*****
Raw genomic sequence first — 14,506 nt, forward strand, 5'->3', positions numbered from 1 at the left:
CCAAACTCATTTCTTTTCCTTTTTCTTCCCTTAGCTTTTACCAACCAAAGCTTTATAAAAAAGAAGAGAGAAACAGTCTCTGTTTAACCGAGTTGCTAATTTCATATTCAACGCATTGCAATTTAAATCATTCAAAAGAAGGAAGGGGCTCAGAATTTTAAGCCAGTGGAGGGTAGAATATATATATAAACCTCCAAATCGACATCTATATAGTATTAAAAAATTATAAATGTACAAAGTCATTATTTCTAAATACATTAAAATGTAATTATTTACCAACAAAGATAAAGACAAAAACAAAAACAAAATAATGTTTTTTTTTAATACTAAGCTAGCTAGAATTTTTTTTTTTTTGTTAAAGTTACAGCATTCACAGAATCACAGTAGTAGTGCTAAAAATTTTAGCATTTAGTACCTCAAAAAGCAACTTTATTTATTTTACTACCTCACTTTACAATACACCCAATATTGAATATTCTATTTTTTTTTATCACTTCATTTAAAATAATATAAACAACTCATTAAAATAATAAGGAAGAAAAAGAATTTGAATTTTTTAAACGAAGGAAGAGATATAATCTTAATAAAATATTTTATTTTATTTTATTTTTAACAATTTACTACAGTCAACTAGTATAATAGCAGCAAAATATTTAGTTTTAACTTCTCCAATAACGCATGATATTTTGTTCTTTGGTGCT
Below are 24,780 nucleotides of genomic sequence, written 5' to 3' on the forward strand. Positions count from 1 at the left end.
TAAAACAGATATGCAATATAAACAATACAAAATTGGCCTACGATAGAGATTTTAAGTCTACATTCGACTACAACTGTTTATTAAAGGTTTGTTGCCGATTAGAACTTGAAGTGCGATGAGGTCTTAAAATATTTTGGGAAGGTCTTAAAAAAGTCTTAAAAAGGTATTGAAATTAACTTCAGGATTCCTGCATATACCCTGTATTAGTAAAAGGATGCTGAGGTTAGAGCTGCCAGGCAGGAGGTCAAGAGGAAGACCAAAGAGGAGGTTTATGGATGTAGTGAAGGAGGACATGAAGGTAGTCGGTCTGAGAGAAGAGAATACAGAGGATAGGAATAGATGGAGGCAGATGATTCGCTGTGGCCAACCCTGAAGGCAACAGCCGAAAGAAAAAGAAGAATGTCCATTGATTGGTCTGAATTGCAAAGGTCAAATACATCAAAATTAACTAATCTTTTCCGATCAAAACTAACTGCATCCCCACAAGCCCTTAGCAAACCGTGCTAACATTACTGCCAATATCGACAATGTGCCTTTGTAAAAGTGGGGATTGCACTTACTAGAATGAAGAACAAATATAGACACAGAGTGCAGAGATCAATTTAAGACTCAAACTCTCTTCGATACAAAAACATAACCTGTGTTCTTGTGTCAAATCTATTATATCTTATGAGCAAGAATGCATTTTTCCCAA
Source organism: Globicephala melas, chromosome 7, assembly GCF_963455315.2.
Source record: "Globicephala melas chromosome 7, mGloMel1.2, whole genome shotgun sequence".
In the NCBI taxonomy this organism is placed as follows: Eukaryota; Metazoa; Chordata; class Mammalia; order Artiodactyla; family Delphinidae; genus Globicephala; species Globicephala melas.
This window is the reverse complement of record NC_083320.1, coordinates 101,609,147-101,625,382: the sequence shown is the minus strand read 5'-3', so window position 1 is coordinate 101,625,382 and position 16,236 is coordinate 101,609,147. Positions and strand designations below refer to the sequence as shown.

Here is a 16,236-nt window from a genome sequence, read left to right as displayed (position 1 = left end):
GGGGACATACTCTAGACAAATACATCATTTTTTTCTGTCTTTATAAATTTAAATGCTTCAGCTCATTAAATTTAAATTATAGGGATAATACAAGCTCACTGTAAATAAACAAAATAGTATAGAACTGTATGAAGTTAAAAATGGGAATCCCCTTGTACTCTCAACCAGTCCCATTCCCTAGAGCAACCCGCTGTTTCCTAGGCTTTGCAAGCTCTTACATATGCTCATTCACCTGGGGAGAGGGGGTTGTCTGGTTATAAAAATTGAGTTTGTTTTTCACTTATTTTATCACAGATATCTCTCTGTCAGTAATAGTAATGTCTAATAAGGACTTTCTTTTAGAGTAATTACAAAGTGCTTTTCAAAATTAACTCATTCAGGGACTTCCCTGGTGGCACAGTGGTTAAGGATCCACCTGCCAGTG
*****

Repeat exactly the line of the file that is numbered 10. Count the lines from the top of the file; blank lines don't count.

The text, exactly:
GGGGACATACTCTAGACAAATACATCATTTTTTTCTGTCTTTATAAATTTAAATGCTTCAGCTCATTAAATTTAAATTATAGGGATAATACAAGCTCACTGTAAATAAACAAAATAGTATAGAACTGTATGAAGTTAAAAATGGGAATCCCCTTGTACTCTCAACCAGTCCCATTCCCTAGAGCAACCCGCTGTTTCCTAGGCTTTGCAAGCTCTTACATATGCTCATTCACCTGGGGAGAGGGGGTTGTCTGGTTATAAAAATTGAGTTTGTTTTTCACTTATTTTATCACAGATATCTCTCTGTCAGTAATAGTAATGTCTAATAAGGACTTTCTTTTAGAGTAATTACAAAGTGCTTTTCAAAATTAACTCATTCAGGGACTTCCCTGGTGGCACAGTGGTTAAGGATCCACCTGCCAGTG